Securities-based lending has been described as “Wall Street’s hottest business.” Essentially, securities-based lending can be thought of as a brokerage firm extending a line of credit to a customer. Instead of using real property (such as a house) as collateral, however, stocks, bonds, and other securities in the customer’s brokerage accounts are used as collateral. In recent years, thanks to aggressive marketing and high-pressure sales tactics, investors have been borrowing money against the securities in brokerage accounts at a record pace. There are two types of securities-based loans: (1) margin loans, in which credit is extended for the purpose of buying securities, and (2) non-purpose loans, in which credit is extended for the purpose of purchasing anything other than securities.
Almost all of the major brokerage firms have begun recommending that their clients take out non-purpose loans, i.e., securities-backed lines of credit (SBLOCs). These loans are often marketed by brokerage firms to investors as an easy way to cash out securities in their accounts by borrowing against the assets in their portfolio without actually having to liquidate securities.
For instance, Morgan Stanley suggests using SBLOCs to “buy a home, finance a tax obligation, [or] expand your business.” Wells Fargo recommends SBLOCs be used to for “business opportunities” and JP Morgan recommends them “to cover near term expenditures or major purchases.” Merrill Lynch advises that SBLOCs may be used to pay for weddings, medical expenses, educational expenses, and so on. On its website, UBS advises that SBLOCs may be opened to make “luxury purchases such as yachts or private jets.”
Why are customers being pushed to open SBLOCs at a record-pace? It’s all about the money. SBLOCS give brokerage firms such as LPL Financial and Goldman Sachs, Merrill Lynch, Wells Fargo, Morgan Stanley, JP Morgan, and UBS the opportunity to cross-sell banking products, add new streams of revenue, and charge interest payments against the borrowed amount. The brokerage firms heavily incentivized their financial advisors to have their clients open SBLOCs, and oftentimes the advisors are rewarded with a percentage of the loan amount outstanding. It is reported that between 2012 and 2014, one large brokerage firm reported a 70% increase in its securities-based lending business, while other large firms reported an increase of over 50%. The numbers are only getting bigger as time goes on. Clearly, SBLOCs are a huge money-maker for Wall Street.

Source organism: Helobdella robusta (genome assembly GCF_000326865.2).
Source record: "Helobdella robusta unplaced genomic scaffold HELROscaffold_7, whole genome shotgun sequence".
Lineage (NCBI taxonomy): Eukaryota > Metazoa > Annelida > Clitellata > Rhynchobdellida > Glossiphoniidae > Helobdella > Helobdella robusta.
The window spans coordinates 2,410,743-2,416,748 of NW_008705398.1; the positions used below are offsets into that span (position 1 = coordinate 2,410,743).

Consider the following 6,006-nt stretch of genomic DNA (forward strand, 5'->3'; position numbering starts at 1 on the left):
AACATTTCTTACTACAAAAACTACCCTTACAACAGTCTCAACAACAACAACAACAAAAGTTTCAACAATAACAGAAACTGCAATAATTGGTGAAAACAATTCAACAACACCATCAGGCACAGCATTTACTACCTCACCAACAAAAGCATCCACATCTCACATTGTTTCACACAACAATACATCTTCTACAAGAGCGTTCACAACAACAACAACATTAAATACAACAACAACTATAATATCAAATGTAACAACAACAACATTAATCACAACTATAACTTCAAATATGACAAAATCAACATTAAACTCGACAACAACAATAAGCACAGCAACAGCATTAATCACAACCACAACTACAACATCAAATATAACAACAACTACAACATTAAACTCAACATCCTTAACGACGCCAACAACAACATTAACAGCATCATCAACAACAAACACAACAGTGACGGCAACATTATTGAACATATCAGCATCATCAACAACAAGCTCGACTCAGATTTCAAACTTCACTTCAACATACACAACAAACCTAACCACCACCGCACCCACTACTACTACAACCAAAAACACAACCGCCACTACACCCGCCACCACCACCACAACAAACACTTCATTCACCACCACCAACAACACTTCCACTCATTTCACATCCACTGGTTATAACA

SBLOCs are extremely risky. Once again, the line of credit requires the investor to use their securities as collateral. The price of securities are constantly shifting, which means that the collateral backing the line of credit may also be volatile. If the value of the securities in the investor’s account declines as a result of market volatility, the investor may no longer have sufficient assets to support the line of credit, resulting in a “maintenance call,” where the brokerage firm notifies the investor that they must post additional collateral or repay the loan within a specified period. If the investor is unable to do so, the brokerage firm can liquidate the securities in the account and keep the cash to satisfy the maintenance call.
FINRA (Financial Industry Regulatory Authority), an organization authorized by Congress to protect the investing public, recently issued an Investor Alert in an attempt to warn investors of the dangers of securities-based lending. FINRA warns to:
Be aware that marketing materials touting the advantages of SBLOCs may suggest benefits that you may not achieve given the risks. For instance, if the value of the securities you pledge as collateral decreases, you may need to come up with extra money fast, or your positions could be liquidated.
Further, if interest rates rise, the cost of the SBLOC may significantly increase. Overtime, interest payments can substantially erode the value of the investor’s account or increase the indebtedness to the brokerage firm. Once an SBLOC is established, it is extremely difficult for the investor to move their money to another brokerage firm.
FINRA has fined brokerage firms for their failure to supervise customers’ use of leverage in their brokerage accounts, i.e., customers’ use of SBLOCs.
The investment fraud attorneys at ChapmanAlbin represent investors who have suffered losses due to inappropriate investments. If you have lost money due to taking out a securities-backed line of credit or other form of securities-based lending, call us for a free, no obligation consultation.
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